Fairfield County – Pumpkin Grower John Pritchard has weighed in two of his three giant pumpkins over the last few weeks, his last one 2,140 pounds, if successful with his last giant pumpkin he will be recognized and join the ranks of a Worldwide Award of the 4,300-pound club.
John Pritchard’s journey to Pumpkin Greatness started in 1999-2000 when he started growing giant pumpkins, weighing his first Giant Pumpkin at 269 pounds at the Circleville Pumpkin Show. He took a break while enlisted in the Army, and in 2018 he came back to the growing scene hyper-focused to push his skills to the limits. In 2018 Pritchard won 4th place and 5th place with two pumpkins at 1,049 and 958 pounds. In 2019 he showed 448 lbs of pumpkin, in 2020 he didn’t grow because the Pumpkin show was canceled, and in 2021 Pritchard came in with 2nd place and 9th with 1620 pounds and 901 pounds, and in 2022 he weighed in at 1,438 pounds scooping up 2nd place again.
This year Pritchard says that he’s aimed for an award this year that would add him to the International spotlight of the 4,300 Pound Club, an award from the Great Pumpkin Commonwealth a worldwide organization. The Award has a short list because it’s not easy to do. In order to win the award the grower must.
- Accumulate a total of 4,300 pounds of pumpkin squash, or a combination of each between their three heaviest fruit
- Must be officially weighed at three separate weigh-off events sanctioned by the GPC
- The pumpkins must all be grown in the same season.
- The grower must be present with their fruit at all events to be eligible.
Along with the above challenges GPC-sanctioned events are limited to just a handful in Ohio, and the Circleville Pumpkin Show is not one of them, so Pritchard has to travel his giant pumpkins all over the State.
Pritchard weighed in his first Giant Pumpkin at The Barnesville Pumpkin Festival, Barnesville, Ohio on September 20 at 1,406 lbs. His second and largest was weighed at The National Pumpkin Weigh-off on October 8, Dublin, OH at 2,140 lbs. his largest Pumpkin this year, the third but possibly still 2000 pounds will be weighed at The Ohio Valley Giant Pumpkin Growers Weigh-off, Canfield, OH on October 14.
Along with those awards, Pritchard was awarded the Howard Dill Award for the best-looking pumpkin, another Worldwide award. This prestigious and highly sought-after award is in honor of Howard Dill, known as the “Father of Giant Pumpkin Growing”, from Windsor Nova Scotia. His love of big beautiful orange pumpkins is the reason for this award. Color, symmetry, and size are the key elements for having success in this category.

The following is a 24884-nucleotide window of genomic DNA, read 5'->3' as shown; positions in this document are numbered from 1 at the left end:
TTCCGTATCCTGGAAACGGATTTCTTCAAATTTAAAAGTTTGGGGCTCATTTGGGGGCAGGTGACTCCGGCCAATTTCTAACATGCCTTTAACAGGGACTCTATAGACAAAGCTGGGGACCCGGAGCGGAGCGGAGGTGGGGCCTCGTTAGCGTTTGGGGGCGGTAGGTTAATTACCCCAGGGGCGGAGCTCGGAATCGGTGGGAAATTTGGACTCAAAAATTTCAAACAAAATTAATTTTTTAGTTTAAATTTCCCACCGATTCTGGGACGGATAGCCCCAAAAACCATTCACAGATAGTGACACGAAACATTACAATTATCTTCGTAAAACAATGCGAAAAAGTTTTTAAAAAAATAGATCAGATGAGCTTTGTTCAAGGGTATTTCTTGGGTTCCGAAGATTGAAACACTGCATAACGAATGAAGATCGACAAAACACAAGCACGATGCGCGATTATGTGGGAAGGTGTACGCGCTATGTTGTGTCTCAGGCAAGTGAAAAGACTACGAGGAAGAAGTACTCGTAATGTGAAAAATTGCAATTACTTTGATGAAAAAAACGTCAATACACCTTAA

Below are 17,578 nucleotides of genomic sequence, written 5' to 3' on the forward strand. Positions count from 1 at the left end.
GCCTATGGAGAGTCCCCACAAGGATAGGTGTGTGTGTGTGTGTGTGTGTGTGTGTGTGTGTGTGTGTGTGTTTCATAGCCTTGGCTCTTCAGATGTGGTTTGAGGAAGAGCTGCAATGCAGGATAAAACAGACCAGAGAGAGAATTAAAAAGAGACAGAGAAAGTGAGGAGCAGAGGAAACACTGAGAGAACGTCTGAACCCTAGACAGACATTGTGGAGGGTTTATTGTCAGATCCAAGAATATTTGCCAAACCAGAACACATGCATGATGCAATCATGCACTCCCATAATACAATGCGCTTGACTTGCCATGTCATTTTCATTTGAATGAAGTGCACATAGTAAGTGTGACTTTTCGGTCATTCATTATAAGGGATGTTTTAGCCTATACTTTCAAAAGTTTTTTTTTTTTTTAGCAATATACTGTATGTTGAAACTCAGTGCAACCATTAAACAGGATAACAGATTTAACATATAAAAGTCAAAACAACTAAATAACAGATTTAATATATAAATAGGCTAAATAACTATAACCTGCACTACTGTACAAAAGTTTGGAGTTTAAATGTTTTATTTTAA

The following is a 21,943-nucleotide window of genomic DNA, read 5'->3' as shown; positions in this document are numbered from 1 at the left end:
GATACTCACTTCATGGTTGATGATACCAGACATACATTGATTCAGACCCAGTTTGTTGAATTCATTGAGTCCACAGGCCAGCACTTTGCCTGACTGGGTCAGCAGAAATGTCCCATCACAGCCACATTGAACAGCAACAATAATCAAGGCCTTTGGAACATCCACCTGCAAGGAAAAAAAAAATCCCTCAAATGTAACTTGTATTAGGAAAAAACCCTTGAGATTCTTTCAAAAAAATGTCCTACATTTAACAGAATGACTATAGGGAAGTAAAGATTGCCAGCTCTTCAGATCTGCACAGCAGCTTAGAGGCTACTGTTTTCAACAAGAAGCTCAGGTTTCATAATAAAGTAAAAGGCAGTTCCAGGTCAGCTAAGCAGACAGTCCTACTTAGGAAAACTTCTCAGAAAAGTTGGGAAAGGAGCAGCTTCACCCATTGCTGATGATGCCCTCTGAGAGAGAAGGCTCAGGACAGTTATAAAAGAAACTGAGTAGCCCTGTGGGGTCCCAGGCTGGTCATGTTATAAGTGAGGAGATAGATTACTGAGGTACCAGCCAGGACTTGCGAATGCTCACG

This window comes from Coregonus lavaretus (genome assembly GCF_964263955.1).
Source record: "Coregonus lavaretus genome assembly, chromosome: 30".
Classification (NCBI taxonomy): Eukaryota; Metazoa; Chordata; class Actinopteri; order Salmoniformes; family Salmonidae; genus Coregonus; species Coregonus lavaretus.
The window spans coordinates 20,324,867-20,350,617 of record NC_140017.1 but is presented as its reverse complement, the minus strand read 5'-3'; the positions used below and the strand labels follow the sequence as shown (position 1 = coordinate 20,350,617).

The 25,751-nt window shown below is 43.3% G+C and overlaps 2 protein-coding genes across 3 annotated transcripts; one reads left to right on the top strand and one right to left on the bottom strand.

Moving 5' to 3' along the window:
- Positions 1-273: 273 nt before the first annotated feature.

“This is the first year I have named a pumpkin. The one I took to Dublin was named Patricia. I named her Patricia. I have a coworker/friend whose mother grew up in Nova Scotia. So I asked her if I could name it after her. It seems appropriate since Nova Scotia is the birthplace of the Atlantic Giant Pumpkin. Patricia is 90 years old and left when she got married but goes back frequently. Patricia has roots in Nova Scotia that trace back about 400 yrs to settlers who made the dykes and cultivated the land close to the Dill Farm. And she loves pumpkin pie.”
To reach the needed 4,300 pounds Pritchard only needs 754 pounds on his last Pumpkin, but his last Pumpkin is much heavier than that, he just needs to get it there.
“The one in Barnesville went 16% heavy. The National Pumpkin Weigh-off went 16% heavy. If the one I am taking to Canfield is 16% heavy based on the estimated weight, it will also exceed 2,000 lbs,” said Pritchard.
John Pritchard says that several growers told him, “that if I wanted to go for a jacket I needed to grow five pumpkins minimum because I would probably lose one or two. And since I needed to have three total, there was no safety net if I grew just three. But, I don’t have the patch space or time to grow more than three. So I set out on this venture with only three pumpkins. I think that made this tougher. I couldn’t lose one. So I had to go all in this year.”
“Doc Liggett has helped me tremendously along with other Circleville growers like Mark Litz, Ryan Morrison, and Steven Thornhill. Two growers in Ohio that I have become great friends that grew the last two Ohio State records. They all helped me. I couldn’t have done it without all of them on my team, plus a lot of hard work. My next goal is to hit 2,500 pounds. I think I can get more out of this seed I grew this year. It was my 1,620-pound pumpkin from the 2021 pumpkin show.”
Pritchard graduated OSU with a degree in agriculture and says he’s been around plants all his life, he also managed golf courses. Now he’s a lawyer but said he still likes to grow stuff.
“It’s a funny combination of Lawyer and Agriculturist but that’s life I guess.”
We will update this post when he weighs in his last pumpkin